I found this article by Normal Polmar (USNI) last year and regret not posting it before now. In essence, Polmar argues that CVNs are too darn expensive to build in "eleven carrier" numbers and LHA/Ds can perform the most probable missions a large flat deck vessel will have for the foreseeable future (forget conventional war with China) that have not been supplanted by other, even cheaper technology. The only counter argument I can envision is "that's not the way we expect/want to fight." Draw your own conclusions, but you have to figure out how to pay for whatever you choose. Hoping someone sends you buckets of money is not a viable acquisition strategy.
This is a brief post about an excellent article in the Dec 12 ASNE Naval Engineers Journal about why ships are so expensive. It is a bit long and full of technical detail about design tools, seaway loads, and cost estimating, but I recommend all naval engineers read it. While I thought the detail was interesting, it still does not explain why we keep doing things in the design process that lead us to produce very complex, expensive ships. The most interesting question to me is not how do we design ships to be more affordable, but rather why don't we do the things we already know how to do that will reduce ship costs?
This post is based on a recent Early Bird article (26 Dec 12) about the link between Hull, Mechanical, and Electrical maintenance and ship service life. The main point of the article was that combat system obsolescence used to be the main driver for ship relevance. If the Navy is successful at implementing modular combat systems that are relatively inexpensive to upgrade, hull, mechanical and electrical system conditions may become the limiting factor in whether ships reach expected service lives. Unlike combat systems performance and capability, however, we lack concise methods to evaluate, communicate, and budget for correction of the *impact* of deferred maintenance.
"The Mythical Man Month" is a book on software engineering and project management by Fred Brooks. Most of the book is about the pitfalls of large programming projects, but the author's views on scheduling, project complexity, and the importance of communications are relevant to any project. The book's title derives from a fallacy of scheduling that holds that humans and months are interchangeable, meaning that the productive effort that results from adding more people to any project will always reduce the time it takes to finish. This is a central, if unstated, premise of ship construction and overhaul scheduling. Brooks based the book on his experiences at IBM managing the development of OS/360.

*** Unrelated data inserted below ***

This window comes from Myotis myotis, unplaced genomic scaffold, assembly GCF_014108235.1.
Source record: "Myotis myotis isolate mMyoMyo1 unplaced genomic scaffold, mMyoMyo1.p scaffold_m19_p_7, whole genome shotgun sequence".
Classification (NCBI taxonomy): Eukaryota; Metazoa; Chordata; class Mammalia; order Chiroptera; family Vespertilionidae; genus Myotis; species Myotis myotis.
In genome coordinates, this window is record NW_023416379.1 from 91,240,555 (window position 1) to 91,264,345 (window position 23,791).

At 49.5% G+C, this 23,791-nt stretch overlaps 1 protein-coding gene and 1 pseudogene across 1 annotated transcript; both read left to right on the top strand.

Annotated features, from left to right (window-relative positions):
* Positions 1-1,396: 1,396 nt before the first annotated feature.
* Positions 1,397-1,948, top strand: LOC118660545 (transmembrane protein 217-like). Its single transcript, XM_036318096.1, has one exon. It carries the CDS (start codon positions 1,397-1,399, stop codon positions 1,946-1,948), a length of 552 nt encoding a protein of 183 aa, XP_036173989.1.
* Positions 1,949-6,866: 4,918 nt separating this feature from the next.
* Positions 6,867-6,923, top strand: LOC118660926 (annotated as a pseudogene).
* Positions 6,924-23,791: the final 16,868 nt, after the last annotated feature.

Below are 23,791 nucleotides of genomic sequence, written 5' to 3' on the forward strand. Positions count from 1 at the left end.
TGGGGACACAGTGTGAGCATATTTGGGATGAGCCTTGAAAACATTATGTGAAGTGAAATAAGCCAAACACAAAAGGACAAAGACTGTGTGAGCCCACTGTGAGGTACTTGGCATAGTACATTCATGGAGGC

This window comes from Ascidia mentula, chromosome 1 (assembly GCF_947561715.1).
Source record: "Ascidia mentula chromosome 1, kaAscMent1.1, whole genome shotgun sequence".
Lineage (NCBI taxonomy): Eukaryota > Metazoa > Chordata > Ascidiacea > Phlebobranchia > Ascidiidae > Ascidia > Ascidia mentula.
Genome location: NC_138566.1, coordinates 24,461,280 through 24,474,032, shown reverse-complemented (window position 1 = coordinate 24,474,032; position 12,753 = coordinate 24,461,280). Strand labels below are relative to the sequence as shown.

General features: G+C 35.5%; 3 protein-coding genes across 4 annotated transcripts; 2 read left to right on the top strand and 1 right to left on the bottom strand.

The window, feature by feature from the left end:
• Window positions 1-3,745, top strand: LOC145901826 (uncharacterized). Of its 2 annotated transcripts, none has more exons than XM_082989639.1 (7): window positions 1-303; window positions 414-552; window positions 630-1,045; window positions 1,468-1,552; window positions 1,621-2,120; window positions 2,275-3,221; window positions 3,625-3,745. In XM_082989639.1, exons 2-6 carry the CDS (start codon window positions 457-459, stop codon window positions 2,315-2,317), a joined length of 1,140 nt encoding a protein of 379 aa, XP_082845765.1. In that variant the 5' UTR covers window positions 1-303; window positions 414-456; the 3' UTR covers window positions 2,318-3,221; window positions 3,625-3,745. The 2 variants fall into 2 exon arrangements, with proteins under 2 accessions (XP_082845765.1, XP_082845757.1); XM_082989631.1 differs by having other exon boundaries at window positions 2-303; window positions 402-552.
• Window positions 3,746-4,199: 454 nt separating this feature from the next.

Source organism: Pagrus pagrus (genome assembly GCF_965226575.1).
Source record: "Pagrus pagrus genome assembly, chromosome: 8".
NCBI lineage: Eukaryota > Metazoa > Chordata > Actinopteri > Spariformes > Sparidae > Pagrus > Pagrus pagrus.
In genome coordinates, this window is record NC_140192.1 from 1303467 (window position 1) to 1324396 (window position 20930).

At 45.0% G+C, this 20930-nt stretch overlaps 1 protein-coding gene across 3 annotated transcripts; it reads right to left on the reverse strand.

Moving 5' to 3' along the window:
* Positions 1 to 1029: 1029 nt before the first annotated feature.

Getting through the retirement process, including the ceremony, can be a challenge because it is so unfamiliar and the readily available guidance is weak, there are so many important checkpoints to pass, and most of the people in charge of the checkpoints are very junior and not easily accessible. There are many great resources available, but I stumbled on many of them close to the last minute so it was hard to take advantage of them like I could have if I had known about them months earlier. The key checkpoints for the retirement process are: DD 214 issue, job search/networking, closeout physicals, the retirement ceremony (yes, you should have one), and submitting your medical/dental records to the VA for processing. This post will cover each and provide links to checklists I have obtained from others or generated myself. Feel free to add comments about what I else I should have included based on your interest (about to retire) or experience (already retired or things you have seen others do that worked particularly well).